Let It Go Driver

I got an email from an old surfer friend who watched the video about driving I posted on the homepage of PeaceInRelationships.com. He said that his conversion from an offensive driver to a “let it go” driver saved him unnecessary conflict and anger.

My friend’s comment got me thinking. What if we could be not just “let it go” drivers, but “let it go” humans? What if we could “let go” of all our grudges, resentments, hurts, and offenses?

This reminded me of what Deepak Chopra claims turned his life around. Chopra has said that refusing to be offended brought a peace in his life that he had never felt before. Think about the phrase, “I take offense to that.” Read in one way, this means that you are going on the offense. You are becoming an attacker. Where is the peace in this?

Of course, whenever I think I discovered a new secret in life, I realize that thousands of others knew this years ago.

“Whatever will be, will be”~Rumi

How do you remind yourself to “let go”? Please share.


26 comments on “Let It Go Driver

  1. Geo Sans says:

    moving forward
    holding on

  2. I like that – refusing to be offended. What a simple idea. It’s time for me to embrace it. Thanks Kozo (((((((hugs))))))) Alison

    • Kozo Hattori says:

      I’m right there with you, Alison. Time for me to embrace non-offense as well. I practiced Aikido for years and still wasn’t able to open myself to giving up all desires for offense. Guess the Universe is patient. 🙂 {{{hugs]}} Kozo

  3. karen says:

    This is the most difficult for me. In our culture of sports and military, it is said “the best defense is a good offense” maybe, with this, we are brainwashed. We are always offended and we must defend. I like Chopra’s suggestion very much. I will be more aware and refuse to be offended. I also like the reminder to “let it be.” I will let it go, and breathe deeply. Thank you Kozo!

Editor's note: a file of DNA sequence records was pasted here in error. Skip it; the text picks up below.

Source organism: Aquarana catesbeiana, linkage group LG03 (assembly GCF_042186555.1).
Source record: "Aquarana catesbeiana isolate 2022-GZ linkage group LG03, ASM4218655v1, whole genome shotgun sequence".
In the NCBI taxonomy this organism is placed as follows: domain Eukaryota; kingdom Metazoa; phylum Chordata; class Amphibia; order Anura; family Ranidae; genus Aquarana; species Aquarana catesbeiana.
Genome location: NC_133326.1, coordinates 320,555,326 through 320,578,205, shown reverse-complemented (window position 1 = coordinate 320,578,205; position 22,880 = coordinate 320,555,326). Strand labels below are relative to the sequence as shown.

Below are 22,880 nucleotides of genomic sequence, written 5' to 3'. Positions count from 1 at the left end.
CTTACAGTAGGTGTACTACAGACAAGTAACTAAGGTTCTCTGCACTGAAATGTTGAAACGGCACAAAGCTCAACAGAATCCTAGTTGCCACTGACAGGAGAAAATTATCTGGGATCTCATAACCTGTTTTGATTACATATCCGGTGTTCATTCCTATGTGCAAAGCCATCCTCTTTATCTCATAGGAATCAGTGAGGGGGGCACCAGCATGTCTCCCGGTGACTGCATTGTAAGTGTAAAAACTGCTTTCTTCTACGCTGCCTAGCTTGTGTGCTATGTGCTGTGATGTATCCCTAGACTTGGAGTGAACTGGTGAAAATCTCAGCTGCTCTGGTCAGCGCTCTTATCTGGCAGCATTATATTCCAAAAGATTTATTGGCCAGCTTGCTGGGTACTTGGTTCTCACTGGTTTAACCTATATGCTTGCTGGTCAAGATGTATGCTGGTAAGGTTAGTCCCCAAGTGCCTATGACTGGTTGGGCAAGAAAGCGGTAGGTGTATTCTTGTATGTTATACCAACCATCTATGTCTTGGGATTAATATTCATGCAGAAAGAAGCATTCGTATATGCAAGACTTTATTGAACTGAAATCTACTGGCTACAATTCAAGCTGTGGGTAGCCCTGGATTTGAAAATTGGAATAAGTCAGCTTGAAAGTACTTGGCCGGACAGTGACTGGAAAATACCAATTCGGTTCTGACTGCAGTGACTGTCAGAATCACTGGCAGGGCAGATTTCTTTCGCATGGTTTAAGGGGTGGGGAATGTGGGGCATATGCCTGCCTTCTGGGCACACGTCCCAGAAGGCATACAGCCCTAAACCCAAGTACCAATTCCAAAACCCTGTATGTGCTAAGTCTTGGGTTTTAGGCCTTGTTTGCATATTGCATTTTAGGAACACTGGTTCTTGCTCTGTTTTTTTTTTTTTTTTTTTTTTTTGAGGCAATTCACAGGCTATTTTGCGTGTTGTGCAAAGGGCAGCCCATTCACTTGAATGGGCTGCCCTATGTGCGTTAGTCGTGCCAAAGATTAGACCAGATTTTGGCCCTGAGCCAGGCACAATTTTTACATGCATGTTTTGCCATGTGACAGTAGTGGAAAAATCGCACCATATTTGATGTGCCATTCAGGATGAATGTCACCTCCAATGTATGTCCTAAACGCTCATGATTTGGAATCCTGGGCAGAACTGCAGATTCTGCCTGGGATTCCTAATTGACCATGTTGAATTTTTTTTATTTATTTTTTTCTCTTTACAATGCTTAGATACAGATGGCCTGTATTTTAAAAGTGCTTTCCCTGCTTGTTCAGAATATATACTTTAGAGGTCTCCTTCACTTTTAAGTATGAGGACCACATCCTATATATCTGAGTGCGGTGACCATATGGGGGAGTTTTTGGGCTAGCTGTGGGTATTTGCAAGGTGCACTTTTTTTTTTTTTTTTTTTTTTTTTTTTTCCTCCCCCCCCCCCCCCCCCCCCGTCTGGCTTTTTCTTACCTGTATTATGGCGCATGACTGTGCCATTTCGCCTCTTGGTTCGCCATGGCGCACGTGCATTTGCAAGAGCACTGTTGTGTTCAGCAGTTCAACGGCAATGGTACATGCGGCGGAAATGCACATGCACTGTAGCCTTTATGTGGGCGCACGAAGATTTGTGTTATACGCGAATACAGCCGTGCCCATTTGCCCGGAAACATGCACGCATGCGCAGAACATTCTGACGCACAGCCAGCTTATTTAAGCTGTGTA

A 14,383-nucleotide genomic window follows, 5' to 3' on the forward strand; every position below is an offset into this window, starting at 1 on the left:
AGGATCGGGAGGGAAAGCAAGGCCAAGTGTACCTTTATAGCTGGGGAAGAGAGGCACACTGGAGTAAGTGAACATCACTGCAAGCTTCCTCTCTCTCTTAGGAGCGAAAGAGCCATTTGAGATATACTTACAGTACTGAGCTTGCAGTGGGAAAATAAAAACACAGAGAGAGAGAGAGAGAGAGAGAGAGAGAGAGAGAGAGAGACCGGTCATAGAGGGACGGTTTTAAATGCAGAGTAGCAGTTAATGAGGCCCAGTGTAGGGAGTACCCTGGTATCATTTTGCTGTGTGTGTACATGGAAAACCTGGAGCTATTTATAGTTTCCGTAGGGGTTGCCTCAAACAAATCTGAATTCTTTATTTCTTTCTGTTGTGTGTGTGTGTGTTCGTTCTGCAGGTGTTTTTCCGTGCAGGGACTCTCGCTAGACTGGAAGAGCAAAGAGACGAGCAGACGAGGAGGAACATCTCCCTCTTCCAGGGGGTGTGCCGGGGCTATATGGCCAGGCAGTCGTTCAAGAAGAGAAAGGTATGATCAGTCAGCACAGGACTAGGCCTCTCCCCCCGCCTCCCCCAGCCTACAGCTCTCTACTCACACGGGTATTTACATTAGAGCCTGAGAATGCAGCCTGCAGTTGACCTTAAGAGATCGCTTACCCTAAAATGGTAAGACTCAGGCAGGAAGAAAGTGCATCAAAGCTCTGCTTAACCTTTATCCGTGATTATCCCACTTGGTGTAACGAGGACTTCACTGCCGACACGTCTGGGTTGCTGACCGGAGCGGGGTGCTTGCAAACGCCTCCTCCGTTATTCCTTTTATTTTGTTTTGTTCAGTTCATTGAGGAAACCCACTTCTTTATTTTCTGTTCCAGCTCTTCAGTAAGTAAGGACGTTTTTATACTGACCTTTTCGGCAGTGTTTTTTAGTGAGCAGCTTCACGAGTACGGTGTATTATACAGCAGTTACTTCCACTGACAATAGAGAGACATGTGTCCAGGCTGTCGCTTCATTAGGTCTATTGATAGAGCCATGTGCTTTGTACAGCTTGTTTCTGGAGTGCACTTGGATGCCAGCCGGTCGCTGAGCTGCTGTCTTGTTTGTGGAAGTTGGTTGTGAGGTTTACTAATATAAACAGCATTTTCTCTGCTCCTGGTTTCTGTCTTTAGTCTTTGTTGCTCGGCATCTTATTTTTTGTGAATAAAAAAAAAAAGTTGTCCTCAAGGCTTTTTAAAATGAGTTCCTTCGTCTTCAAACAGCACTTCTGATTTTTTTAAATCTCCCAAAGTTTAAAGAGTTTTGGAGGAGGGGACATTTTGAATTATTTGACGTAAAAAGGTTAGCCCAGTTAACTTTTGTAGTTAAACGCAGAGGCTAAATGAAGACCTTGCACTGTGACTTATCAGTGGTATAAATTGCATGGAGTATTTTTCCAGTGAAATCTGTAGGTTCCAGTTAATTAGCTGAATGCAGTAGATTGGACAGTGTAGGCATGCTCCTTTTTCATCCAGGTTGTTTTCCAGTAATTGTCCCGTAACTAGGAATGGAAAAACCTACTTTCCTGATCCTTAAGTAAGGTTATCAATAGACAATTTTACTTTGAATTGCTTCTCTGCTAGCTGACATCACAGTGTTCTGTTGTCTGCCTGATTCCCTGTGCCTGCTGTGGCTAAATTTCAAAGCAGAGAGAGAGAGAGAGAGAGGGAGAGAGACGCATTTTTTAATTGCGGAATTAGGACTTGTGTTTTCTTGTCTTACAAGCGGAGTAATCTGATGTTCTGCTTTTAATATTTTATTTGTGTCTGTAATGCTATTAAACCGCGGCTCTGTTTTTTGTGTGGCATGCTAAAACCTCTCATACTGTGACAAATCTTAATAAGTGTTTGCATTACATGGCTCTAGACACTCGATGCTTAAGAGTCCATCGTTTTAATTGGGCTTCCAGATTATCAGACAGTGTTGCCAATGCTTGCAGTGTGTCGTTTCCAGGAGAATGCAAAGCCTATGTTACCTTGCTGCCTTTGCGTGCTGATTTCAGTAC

• Kozo Hattori says:

      I completely agree, Karen. Our society brainwashes us to be quick to the trigger. What I have found is that this leads to so much suffering. Funny how our society leads us towards suffering. Part of me wants to be offended, but then I remind myself that great transformation comes through great suffering. {{{Hugs}}} Kozo

  4. Jake Kuyser says:

    Reblogged this on Jake Kuyser and commented:
    It’s all to easy to get offended by what looks like bad driving or bad behaviour. It’s worth making the effort to deliberately not take offense. It can be difficult to do but can make life easy. To see that someone simply made a human mistake and to err is to be human.

    • Kozo Hattori says:

      Thanks for the reblog, Jake. I would add the rest of the quotation–“to forgive is divine.” In my eyes, it is not only God-like to forgive, but it is also divine as in heavenly or really good, as in “that chocolate cake was divine.” {{{hugs}}} Kozo

  5. KM Huber says:

    Oh, Kozo, I am so with you on “discovering” what others knew thousands of years ago. I had that thought this very morning and this time, I found it comforting in the vein of “if I discovered it, then others not only have but might.” Sometimes, however, it feels as if I will “never get it.” Yet, delightful posts such as yours remind me to be a “let it go human” so I can keep discovering rather than covering up. As always, a great post.

    • Kozo Hattori says:

      Haha, K., we seem to have the same thoughts–sometimes at the same time. I, too, have thought ‘if I get it, someone else might” and “will I ever get it?” Then I keep reminding myself that there is nothing to get. We already have it. We just have to realize what we have. Letting go seems to bring things into clarity–polish the mirror. Love reflecting with you. {{{hugs}}} Kozo